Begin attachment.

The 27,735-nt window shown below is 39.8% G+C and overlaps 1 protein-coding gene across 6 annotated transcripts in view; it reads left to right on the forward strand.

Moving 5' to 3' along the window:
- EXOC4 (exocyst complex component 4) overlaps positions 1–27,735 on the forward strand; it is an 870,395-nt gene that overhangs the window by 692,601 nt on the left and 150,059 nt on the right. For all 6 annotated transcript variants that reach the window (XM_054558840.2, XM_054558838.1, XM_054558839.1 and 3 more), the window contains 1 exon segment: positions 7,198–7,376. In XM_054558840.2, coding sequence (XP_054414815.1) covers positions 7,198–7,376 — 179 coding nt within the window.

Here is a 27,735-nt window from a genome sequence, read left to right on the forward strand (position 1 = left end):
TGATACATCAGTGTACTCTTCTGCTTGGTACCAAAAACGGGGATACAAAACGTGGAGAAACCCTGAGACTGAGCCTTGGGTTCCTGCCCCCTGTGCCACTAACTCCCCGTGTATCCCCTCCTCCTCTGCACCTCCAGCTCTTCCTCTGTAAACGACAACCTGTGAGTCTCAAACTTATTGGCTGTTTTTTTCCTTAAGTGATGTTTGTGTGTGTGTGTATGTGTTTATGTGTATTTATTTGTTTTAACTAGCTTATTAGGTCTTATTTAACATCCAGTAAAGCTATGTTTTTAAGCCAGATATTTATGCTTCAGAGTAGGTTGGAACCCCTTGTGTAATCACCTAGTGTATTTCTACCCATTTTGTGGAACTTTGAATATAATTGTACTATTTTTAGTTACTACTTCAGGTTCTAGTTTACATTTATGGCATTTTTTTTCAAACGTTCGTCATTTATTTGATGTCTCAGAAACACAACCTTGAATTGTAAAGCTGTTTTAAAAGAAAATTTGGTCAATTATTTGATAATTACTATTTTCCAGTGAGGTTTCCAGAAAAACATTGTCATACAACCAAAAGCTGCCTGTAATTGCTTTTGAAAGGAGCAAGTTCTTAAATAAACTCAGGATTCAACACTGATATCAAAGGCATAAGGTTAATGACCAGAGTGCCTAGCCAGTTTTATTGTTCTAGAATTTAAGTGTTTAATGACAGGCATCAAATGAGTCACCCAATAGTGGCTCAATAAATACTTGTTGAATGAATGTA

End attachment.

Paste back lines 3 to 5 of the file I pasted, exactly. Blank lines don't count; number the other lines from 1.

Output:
- EXOC4 (exocyst complex component 4) overlaps positions 1–27,735 on the forward strand; it is an 870,395-nt gene that overhangs the window by 692,601 nt on the left and 150,059 nt on the right. For all 6 annotated transcript variants that reach the window (XM_054558840.2, XM_054558838.1, XM_054558839.1 and 3 more), the window contains 1 exon segment: positions 7,198–7,376. In XM_054558840.2, coding sequence (XP_054414815.1) covers positions 7,198–7,376 — 179 coding nt within the window.

Here is a 27,735-nt window from a genome sequence, read left to right on the forward strand (position 1 = left end):
TGATACATCAGTGTACTCTTCTGCTTGGTACCAAAAACGGGGATACAAAACGTGGAGAAACCCTGAGACTGAGCCTTGGGTTCCTGCCCCCTGTGCCACTAACTCCCCGTGTATCCCCTCCTCCTCTGCACCTCCAGCTCTTCCTCTGTAAACGACAACCTGTGAGTCTCAAACTTATTGGCTGTTTTTTTCCTTAAGTGATGTTTGTGTGTGTGTGTATGTGTTTATGTGTATTTATTTGTTTTAACTAGCTTATTAGGTCTTATTTAACATCCAGTAAAGCTATGTTTTTAAGCCAGATATTTATGCTTCAGAGTAGGTTGGAACCCCTTGTGTAATCACCTAGTGTATTTCTACCCATTTTGTGGAACTTTGAATATAATTGTACTATTTTTAGTTACTACTTCAGGTTCTAGTTTACATTTATGGCATTTTTTTTCAAACGTTCGTCATTTATTTGATGTCTCAGAAACACAACCTTGAATTGTAAAGCTGTTTTAAAAGAAAATTTGGTCAATTATTTGATAATTACTATTTTCCAGTGAGGTTTCCAGAAAAACATTGTCATACAACCAAAAGCTGCCTGTAATTGCTTTTGAAAGGAGCAAGTTCTTAAATAAACTCAGGATTCAACACTGATATCAAAGGCATAAGGTTAATGACCAGAGTGCCTAGCCAGTTTTATTGTTCTAGAATTTAAGTGTTTAATGACAGGCATCAAATGAGTCACCCAATAGTGGCTCAATAAATACTTGTTGAATGAATGTA